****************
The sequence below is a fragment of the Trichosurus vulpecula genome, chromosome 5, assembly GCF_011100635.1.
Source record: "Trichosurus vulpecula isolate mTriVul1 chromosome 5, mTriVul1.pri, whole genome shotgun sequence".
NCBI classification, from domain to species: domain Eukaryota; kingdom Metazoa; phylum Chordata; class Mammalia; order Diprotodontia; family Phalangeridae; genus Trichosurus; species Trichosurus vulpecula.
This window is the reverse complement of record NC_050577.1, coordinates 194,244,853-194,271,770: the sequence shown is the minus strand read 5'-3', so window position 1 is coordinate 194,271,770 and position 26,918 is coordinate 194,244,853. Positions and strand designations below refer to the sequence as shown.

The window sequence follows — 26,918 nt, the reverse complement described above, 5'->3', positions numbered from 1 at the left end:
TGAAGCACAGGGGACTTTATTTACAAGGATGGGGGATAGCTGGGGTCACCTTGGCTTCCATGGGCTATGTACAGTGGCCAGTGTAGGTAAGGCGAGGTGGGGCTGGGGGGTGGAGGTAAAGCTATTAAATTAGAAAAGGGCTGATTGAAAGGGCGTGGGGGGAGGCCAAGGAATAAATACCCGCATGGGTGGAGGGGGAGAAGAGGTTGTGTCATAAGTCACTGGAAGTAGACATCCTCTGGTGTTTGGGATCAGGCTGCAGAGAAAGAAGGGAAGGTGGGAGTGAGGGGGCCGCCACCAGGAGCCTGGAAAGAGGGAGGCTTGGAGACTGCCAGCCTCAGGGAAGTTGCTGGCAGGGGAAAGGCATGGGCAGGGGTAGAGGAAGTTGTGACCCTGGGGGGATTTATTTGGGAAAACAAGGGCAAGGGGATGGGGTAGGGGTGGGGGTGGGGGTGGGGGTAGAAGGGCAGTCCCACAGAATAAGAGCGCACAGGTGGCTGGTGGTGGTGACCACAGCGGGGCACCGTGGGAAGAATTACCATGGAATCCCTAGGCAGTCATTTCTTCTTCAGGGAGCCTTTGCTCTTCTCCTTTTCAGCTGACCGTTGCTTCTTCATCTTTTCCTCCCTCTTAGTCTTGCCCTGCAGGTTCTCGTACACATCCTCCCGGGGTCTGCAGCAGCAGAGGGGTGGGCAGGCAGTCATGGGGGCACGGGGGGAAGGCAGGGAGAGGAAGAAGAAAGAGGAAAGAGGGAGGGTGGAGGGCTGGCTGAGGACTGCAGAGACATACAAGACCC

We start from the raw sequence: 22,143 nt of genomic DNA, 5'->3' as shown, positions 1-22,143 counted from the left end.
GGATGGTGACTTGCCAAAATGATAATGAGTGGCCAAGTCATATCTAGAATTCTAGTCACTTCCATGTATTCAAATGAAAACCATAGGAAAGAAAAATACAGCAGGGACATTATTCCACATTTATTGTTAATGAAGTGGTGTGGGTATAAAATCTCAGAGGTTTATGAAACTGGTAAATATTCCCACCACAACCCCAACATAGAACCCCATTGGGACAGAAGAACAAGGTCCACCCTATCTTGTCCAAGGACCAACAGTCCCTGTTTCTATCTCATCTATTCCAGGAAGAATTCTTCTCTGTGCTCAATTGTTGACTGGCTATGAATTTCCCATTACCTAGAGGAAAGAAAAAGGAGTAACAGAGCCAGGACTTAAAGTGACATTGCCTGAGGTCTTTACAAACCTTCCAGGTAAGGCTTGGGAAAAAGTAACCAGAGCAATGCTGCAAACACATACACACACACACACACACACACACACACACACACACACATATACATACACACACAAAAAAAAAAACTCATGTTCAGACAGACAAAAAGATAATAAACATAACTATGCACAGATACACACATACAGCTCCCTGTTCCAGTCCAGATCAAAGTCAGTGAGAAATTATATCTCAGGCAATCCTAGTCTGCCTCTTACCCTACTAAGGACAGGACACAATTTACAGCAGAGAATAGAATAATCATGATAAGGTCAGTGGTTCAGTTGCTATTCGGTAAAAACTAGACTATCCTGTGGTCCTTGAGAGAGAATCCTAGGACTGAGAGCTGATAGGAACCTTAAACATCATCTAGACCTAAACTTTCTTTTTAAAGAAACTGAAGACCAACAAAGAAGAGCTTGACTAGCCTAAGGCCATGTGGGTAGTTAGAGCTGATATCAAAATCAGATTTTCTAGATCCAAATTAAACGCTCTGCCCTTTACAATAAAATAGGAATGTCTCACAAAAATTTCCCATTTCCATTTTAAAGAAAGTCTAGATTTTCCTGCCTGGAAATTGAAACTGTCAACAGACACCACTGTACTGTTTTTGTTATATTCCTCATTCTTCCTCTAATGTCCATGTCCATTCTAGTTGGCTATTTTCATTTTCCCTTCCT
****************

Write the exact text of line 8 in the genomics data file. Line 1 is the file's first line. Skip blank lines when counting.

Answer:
GGATGGTGACTTGCCAAAATGATAATGAGTGGCCAAGTCATATCTAGAATTCTAGTCACTTCCATGTATTCAAATGAAAACCATAGGAAAGAAAAATACAGCAGGGACATTATTCCACATTTATTGTTAATGAAGTGGTGTGGGTATAAAATCTCAGAGGTTTATGAAACTGGTAAATATTCCCACCACAACCCCAACATAGAACCCCATTGGGACAGAAGAACAAGGTCCACCCTATCTTGTCCAAGGACCAACAGTCCCTGTTTCTATCTCATCTATTCCAGGAAGAATTCTTCTCTGTGCTCAATTGTTGACTGGCTATGAATTTCCCATTACCTAGAGGAAAGAAAAAGGAGTAACAGAGCCAGGACTTAAAGTGACATTGCCTGAGGTCTTTACAAACCTTCCAGGTAAGGCTTGGGAAAAAGTAACCAGAGCAATGCTGCAAACACATACACACACACACACACACACACACACACACACACACACATATACATACACACACAAAAAAAAAAACTCATGTTCAGACAGACAAAAAGATAATAAACATAACTATGCACAGATACACACATACAGCTCCCTGTTCCAGTCCAGATCAAAGTCAGTGAGAAATTATATCTCAGGCAATCCTAGTCTGCCTCTTACCCTACTAAGGACAGGACACAATTTACAGCAGAGAATAGAATAATCATGATAAGGTCAGTGGTTCAGTTGCTATTCGGTAAAAACTAGACTATCCTGTGGTCCTTGAGAGAGAATCCTAGGACTGAGAGCTGATAGGAACCTTAAACATCATCTAGACCTAAACTTTCTTTTTAAAGAAACTGAAGACCAACAAAGAAGAGCTTGACTAGCCTAAGGCCATGTGGGTAGTTAGAGCTGATATCAAAATCAGATTTTCTAGATCCAAATTAAACGCTCTGCCCTTTACAATAAAATAGGAATGTCTCACAAAAATTTCCCATTTCCATTTTAAAGAAAGTCTAGATTTTCCTGCCTGGAAATTGAAACTGTCAACAGACACCACTGTACTGTTTTTGTTATATTCCTCATTCTTCCTCTAATGTCCATGTCCATTCTAGTTGGCTATTTTCATTTTCCCTTCCT